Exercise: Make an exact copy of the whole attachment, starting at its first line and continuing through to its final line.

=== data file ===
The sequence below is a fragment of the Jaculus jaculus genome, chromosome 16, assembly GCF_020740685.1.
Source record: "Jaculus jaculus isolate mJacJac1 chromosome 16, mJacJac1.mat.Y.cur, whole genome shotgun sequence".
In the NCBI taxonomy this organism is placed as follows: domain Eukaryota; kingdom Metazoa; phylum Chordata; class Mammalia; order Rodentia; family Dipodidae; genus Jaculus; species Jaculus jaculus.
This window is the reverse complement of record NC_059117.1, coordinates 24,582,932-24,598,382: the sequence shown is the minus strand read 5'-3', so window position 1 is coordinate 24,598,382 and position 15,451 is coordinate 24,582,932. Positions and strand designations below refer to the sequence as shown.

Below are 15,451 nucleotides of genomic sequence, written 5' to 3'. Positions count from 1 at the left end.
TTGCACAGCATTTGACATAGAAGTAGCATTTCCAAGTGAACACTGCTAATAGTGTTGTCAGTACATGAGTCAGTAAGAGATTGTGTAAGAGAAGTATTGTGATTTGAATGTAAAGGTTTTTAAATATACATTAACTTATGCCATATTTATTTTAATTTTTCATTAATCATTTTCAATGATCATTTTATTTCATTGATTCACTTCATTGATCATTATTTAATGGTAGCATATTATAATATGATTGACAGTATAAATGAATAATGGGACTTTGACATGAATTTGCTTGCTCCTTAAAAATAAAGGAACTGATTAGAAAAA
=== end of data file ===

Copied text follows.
The sequence below is a fragment of the Jaculus jaculus genome, chromosome 16, assembly GCF_020740685.1.
Source record: "Jaculus jaculus isolate mJacJac1 chromosome 16, mJacJac1.mat.Y.cur, whole genome shotgun sequence".
In the NCBI taxonomy this organism is placed as follows: domain Eukaryota; kingdom Metazoa; phylum Chordata; class Mammalia; order Rodentia; family Dipodidae; genus Jaculus; species Jaculus jaculus.
This window is the reverse complement of record NC_059117.1, coordinates 24,582,932-24,598,382: the sequence shown is the minus strand read 5'-3', so window position 1 is coordinate 24,598,382 and position 15,451 is coordinate 24,582,932. Positions and strand designations below refer to the sequence as shown.

Below are 15,451 nucleotides of genomic sequence, written 5' to 3'. Positions count from 1 at the left end.
TTGCACAGCATTTGACATAGAAGTAGCATTTCCAAGTGAACACTGCTAATAGTGTTGTCAGTACATGAGTCAGTAAGAGATTGTGTAAGAGAAGTATTGTGATTTGAATGTAAAGGTTTTTAAATATACATTAACTTATGCCATATTTATTTTAATTTTTCATTAATCATTTTCAATGATCATTTTATTTCATTGATTCACTTCATTGATCATTATTTAATGGTAGCATATTATAATATGATTGACAGTATAAATGAATAATGGGACTTTGACATGAATTTGCTTGCTCCTTAAAAATAAAGGAACTGATTAGAAAAA